7 ways to help businesses weather wintry conditions
Authored by RSA
Read our bad weather guide below to discover proactive and preventive steps to tackle the top seven priority areas to better protect business property, employees and customers.
As the nights draw in and temperatures start to fall into single figures, businesses of all types face added liability exposure from adverse weather conditions. Before winter well and truly sets in, now’s an opportune time to carry out some simple, proactive measures to prepare premises, protect customers and employees, and mitigate common seasonal risks. Here are seven priority areas to focus attention on:
1. Stay alert, plan ahead
Develop a cold weather plan as a component of overall maintenance plan for buildings and equipment, as well as part of a contingency plan, which should include defined roles and responsibilities for activities and emergency responses. Create checklists for inspecting buildings, utilities, process equipment and any water-based fire protection equipment.
Forewarned is forearmed, so it pays to monitor severe weather warnings through authoritative sources such as the Met Office or Highways England websites. There is also a growing number of interactive weather apps that provide local hourly data up to two weeks ahead, including wind (speed, direction and gusts) and chances of precipitation (rain, hail or snow).
2. Minimise the risk of slips, trips and falls
Plan safe methods and ensure appropriate equipment is used to remove snow and ice from paths and roadways – this is easier when it’s fresh and loose. Identify any high-traffic pedestrian routes that are likely to become icy so suitable precautions can be taken, and ensure outside steps and handrails are in a good state of repair.
Order salt or grit in advance to ensure a readily available supply over winter. The best times for gritting are early evening and/or early morning. Never be tempted to use hot water or any other liquid on walkways as this is likely to refreeze and create black ice that increases risk of injuries. Position non-slip, absorbent floor mats just inside doorways to prevent snow and ice from being tracked into the building on footwear and creating puddles.
3. Prepare for business interruption caused by power outages
Even a brief power outage can have a costly impact on businesses, from lost productivity to inability to accept electronic payments, so have a well-rehearsed emergency plan in place. Depending on the nature of the business and resources, consider installing a backup power generation on site or the ability to plug in a temporary power source. Ensure standby generators are serviced and tested before the onset of winter, and that fuel tanks are topped up. Consider fitting surge protection devices to sensitive appliances such as IT equipment to reduce the risk of damage from brown-outs, black-outs and over-voltage on return of mains supply.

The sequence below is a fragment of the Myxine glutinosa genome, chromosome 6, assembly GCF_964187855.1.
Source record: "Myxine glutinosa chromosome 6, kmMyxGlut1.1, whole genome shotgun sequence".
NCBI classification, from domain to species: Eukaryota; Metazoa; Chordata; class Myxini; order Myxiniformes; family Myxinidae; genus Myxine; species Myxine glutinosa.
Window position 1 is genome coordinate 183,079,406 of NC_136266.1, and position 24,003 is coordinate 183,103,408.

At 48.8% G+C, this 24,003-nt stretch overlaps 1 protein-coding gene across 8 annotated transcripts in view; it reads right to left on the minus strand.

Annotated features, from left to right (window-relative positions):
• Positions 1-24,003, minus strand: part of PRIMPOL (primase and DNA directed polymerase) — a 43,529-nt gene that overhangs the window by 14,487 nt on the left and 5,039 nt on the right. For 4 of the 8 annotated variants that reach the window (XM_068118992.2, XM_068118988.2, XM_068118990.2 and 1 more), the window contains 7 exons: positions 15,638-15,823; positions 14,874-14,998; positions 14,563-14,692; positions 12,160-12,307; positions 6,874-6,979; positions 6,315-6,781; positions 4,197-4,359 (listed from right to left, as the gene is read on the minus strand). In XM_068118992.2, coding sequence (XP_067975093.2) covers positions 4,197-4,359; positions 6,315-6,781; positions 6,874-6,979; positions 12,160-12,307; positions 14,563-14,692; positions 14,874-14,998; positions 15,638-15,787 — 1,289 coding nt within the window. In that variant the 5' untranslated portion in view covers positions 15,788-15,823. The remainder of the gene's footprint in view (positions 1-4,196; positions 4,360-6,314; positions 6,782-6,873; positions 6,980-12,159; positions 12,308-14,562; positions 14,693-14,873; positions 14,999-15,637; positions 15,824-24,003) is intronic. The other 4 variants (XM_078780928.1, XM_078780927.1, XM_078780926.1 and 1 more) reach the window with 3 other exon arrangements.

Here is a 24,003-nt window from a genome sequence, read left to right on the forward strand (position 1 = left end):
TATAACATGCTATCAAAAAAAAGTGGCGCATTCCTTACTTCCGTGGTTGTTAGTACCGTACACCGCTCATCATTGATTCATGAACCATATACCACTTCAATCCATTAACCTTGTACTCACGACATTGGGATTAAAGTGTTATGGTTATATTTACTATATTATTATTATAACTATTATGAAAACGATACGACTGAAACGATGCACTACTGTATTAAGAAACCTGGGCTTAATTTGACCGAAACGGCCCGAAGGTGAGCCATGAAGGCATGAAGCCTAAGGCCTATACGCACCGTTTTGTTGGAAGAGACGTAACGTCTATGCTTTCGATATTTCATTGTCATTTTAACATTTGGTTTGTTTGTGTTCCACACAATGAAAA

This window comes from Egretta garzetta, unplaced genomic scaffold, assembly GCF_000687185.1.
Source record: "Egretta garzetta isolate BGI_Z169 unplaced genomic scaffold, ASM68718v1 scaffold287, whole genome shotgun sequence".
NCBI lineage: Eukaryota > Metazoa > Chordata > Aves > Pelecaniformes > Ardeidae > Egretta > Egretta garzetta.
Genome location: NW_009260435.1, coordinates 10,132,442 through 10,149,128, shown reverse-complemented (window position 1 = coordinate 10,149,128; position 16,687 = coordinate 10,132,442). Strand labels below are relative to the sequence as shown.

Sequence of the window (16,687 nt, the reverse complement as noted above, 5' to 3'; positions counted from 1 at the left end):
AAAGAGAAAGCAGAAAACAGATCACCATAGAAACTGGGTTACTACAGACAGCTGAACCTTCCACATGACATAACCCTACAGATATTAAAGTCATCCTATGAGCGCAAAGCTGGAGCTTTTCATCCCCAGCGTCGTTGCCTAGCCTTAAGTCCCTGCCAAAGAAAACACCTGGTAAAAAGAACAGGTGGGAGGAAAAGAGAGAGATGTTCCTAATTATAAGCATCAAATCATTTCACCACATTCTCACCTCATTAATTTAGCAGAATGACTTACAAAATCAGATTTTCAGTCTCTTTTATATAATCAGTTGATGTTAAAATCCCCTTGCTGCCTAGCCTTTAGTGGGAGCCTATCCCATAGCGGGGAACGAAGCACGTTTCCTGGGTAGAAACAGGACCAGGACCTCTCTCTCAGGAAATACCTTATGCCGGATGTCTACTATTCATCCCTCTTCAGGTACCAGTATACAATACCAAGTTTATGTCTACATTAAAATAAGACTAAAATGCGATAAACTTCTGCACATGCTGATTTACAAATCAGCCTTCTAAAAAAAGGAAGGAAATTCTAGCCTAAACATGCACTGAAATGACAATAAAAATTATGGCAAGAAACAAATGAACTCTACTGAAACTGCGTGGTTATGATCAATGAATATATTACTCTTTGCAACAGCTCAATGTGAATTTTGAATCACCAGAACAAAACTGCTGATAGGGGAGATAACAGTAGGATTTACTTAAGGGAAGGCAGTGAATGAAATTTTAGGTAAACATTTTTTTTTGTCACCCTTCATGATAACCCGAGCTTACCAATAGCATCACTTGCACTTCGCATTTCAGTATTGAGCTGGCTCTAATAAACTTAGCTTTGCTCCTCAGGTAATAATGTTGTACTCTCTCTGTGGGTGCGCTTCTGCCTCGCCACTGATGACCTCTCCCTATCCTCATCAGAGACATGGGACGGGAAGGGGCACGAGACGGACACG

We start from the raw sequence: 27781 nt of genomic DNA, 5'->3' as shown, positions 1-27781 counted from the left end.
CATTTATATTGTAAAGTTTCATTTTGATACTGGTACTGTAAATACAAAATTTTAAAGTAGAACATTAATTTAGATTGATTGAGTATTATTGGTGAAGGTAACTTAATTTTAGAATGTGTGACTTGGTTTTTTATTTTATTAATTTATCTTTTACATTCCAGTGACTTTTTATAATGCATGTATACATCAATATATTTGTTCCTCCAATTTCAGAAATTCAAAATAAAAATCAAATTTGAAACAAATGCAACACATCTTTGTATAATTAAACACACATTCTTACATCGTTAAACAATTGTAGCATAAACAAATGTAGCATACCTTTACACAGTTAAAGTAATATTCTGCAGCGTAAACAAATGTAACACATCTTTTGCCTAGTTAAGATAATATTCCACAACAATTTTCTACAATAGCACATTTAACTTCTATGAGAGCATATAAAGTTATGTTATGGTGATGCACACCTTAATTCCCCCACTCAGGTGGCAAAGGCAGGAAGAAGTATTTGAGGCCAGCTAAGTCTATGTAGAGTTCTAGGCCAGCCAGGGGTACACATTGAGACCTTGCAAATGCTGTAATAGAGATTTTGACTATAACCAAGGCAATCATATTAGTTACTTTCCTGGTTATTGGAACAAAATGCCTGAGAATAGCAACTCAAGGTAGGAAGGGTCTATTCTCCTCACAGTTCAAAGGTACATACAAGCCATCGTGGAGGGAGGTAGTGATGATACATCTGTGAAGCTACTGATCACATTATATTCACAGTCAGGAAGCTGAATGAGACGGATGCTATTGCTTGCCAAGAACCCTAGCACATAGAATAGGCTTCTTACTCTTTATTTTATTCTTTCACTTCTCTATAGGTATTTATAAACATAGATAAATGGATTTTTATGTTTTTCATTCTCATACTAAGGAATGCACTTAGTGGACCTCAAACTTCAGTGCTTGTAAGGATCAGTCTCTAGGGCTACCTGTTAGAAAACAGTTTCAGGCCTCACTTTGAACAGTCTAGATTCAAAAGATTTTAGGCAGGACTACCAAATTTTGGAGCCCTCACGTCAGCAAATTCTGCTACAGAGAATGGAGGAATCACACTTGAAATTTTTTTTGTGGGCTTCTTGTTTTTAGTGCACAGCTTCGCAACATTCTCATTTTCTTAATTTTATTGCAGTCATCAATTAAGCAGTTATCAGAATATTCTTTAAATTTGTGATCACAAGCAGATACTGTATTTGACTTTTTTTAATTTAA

4. Mitigate the hazards of driving in bad weather
If employees drive company vehicles as part of their job, ensure all vehicles are ready for winter, both for employees’ safety and business protection against liability. Winter safety checks should include tyres, battery, heater, brakes, screen defrosters, antifreeze and other fluid levels. Equip vehicles with emergency tools such as a snow scraper, shovel, blanket, first aid kit and torch. Staff should be educated about winter driving techniques and what to do if an accident happens.
Snow and ice, and trees felled by high winds, can also cause travel delays that could prevent employees from getting to work. It’s helpful to avoid confusion when inclement weather strikes by drawing up a policy that set out the personnel who must come in and how they will be contacted.
5. Prevent frozen pipes and thaw-water damage
At very low temperatures, water freezes and expands, which can result in direct physical damage to equipment or piping, as well as indirect damage that can occur after a thaw. Unlike residential properties, business premises often have spaces that are cooler and more susceptible to frozen pipes, such as warehouses and storage areas.
Ensure heating systems are regularly inspected and serviced, and where practical, maintain temperatures above 4°C. Develop a plan for protecting water pipes and tanks to prevent them from freezing, and install thermostats and frost stats if not already in place. If buildings are unoccupied for any length of time, drain and disconnect water pipes, tanks and heating systems. Never use a blow torch or naked flame to thaw ice-plugged pipes and equipment.
Ensure all stopcocks are in working order and that key staff are aware of their location so they can act quickly to isolate water in the event of a leak.
6. Use space heaters safely in the workplace
The use of portable heaters should be avoided wherever possible: if absolutely necessary, use electric convector or fan-assisted heaters with thermostatic cut-outs to prevent overheating. Position heaters on a level surface at least one metre clear of any combustible materials, never leave them operating unattended for any length of time, and ensure they are switched off whenever the building is unoccupied. Never use electric radiant heaters or paraffin or oil-fired heaters, which can pose a significant fire risk.
7. Protect the roof, premises and the public
When build-ups occur, the weight of the snow can cause the roof to sag and potentially collapse. Melting snow can also lead to water infiltrating the roof and damaging the ceiling below. Snow or ice falling from roof’s runs the risk of injuring third parties or causing damage to their property.
Inspect roof gutters and downpipes to ensure they are in fit condition and free from obstruction, as winter conditions often increase the risk of ingress of water. Clear any accumulations of snow and ice from roofs before they reach unsafe loadings.